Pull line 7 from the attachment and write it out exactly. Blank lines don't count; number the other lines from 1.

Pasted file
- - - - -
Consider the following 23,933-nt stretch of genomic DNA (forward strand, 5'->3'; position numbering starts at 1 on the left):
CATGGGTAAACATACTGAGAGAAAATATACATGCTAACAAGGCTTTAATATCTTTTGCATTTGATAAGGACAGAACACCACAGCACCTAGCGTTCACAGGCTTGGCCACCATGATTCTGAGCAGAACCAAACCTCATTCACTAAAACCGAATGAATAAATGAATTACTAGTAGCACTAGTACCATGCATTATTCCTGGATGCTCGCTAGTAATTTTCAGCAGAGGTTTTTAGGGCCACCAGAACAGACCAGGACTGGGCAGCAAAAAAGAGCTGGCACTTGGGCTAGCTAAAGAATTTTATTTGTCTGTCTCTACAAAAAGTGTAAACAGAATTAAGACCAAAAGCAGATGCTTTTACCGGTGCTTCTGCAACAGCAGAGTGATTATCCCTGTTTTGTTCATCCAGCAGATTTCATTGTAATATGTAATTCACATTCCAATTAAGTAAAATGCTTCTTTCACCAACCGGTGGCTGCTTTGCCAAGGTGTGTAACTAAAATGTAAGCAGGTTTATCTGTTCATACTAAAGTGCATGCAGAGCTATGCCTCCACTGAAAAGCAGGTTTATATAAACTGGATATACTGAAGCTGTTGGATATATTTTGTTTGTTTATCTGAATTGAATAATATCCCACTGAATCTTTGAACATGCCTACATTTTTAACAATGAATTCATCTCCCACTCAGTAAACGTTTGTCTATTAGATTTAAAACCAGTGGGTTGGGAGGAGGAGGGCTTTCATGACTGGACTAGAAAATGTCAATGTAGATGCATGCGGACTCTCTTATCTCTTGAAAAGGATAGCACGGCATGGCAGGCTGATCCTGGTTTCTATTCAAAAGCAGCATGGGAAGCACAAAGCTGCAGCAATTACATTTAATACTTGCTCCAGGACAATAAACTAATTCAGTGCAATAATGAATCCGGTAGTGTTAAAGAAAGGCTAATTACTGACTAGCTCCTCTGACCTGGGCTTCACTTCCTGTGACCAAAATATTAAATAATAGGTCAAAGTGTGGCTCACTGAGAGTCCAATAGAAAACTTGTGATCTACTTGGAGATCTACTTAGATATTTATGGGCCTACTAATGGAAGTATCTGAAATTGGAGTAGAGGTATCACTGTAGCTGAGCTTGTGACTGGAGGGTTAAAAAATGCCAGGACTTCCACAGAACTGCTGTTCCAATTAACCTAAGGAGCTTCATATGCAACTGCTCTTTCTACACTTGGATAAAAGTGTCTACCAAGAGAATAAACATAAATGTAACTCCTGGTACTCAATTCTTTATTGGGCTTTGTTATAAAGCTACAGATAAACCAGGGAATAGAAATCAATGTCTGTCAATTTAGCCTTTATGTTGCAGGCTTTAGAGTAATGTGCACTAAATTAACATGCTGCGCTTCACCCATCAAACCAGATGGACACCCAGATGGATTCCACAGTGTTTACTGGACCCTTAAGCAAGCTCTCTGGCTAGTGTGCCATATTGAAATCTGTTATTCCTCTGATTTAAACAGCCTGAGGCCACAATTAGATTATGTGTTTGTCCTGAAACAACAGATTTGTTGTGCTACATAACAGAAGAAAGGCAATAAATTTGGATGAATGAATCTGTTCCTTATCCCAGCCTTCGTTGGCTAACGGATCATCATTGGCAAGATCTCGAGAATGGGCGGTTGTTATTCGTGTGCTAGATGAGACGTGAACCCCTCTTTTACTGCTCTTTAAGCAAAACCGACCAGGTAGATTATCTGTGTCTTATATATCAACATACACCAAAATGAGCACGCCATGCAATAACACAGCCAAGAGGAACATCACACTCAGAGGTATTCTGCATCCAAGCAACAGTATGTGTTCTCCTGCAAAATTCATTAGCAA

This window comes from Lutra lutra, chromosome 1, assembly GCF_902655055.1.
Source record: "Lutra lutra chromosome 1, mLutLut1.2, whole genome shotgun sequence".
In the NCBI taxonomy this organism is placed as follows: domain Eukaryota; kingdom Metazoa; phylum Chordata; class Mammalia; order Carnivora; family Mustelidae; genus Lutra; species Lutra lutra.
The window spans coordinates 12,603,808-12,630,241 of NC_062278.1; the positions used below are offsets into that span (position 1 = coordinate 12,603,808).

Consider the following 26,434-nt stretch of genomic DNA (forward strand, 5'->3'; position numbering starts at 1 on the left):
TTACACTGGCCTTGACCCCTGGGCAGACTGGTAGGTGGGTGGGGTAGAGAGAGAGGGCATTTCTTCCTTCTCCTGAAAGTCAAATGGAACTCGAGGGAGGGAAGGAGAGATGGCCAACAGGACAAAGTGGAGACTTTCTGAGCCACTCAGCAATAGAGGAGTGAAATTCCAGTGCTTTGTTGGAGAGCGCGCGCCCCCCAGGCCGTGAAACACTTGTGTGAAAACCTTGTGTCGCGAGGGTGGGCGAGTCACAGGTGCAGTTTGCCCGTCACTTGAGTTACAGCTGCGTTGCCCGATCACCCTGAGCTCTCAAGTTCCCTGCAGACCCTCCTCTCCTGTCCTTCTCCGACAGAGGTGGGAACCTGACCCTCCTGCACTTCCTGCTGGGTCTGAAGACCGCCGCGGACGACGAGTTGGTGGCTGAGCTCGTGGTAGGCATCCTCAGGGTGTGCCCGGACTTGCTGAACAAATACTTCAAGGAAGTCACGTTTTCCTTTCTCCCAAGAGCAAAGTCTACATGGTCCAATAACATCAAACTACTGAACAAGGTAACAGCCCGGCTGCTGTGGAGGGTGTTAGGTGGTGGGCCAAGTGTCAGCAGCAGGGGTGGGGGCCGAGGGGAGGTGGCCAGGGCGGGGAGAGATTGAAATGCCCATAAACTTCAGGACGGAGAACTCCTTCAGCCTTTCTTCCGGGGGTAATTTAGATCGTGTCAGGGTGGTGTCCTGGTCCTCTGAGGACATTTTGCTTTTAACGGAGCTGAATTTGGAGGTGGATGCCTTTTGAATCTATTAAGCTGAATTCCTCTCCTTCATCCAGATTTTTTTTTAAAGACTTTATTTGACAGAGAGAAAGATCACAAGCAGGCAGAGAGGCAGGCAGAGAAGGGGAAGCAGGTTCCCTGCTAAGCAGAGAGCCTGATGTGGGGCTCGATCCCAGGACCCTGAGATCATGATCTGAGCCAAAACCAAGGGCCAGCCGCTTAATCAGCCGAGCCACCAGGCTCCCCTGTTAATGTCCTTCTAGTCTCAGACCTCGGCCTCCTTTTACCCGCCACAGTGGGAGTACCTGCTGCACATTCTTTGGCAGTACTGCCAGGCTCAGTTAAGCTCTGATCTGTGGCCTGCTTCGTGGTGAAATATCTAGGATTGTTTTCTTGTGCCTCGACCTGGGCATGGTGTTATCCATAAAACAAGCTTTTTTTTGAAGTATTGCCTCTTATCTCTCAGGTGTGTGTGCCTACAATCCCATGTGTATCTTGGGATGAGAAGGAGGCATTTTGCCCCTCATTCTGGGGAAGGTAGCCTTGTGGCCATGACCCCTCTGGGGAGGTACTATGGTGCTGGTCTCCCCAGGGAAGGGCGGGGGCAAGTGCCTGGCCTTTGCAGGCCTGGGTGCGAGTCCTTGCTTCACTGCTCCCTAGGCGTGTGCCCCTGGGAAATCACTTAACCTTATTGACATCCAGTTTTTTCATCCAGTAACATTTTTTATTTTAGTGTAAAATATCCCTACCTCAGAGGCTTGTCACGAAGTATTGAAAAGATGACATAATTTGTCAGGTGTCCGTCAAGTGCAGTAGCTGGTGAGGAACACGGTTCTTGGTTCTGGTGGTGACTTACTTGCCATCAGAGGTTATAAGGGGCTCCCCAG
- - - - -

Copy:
Consider the following 26,434-nt stretch of genomic DNA (forward strand, 5'->3'; position numbering starts at 1 on the left):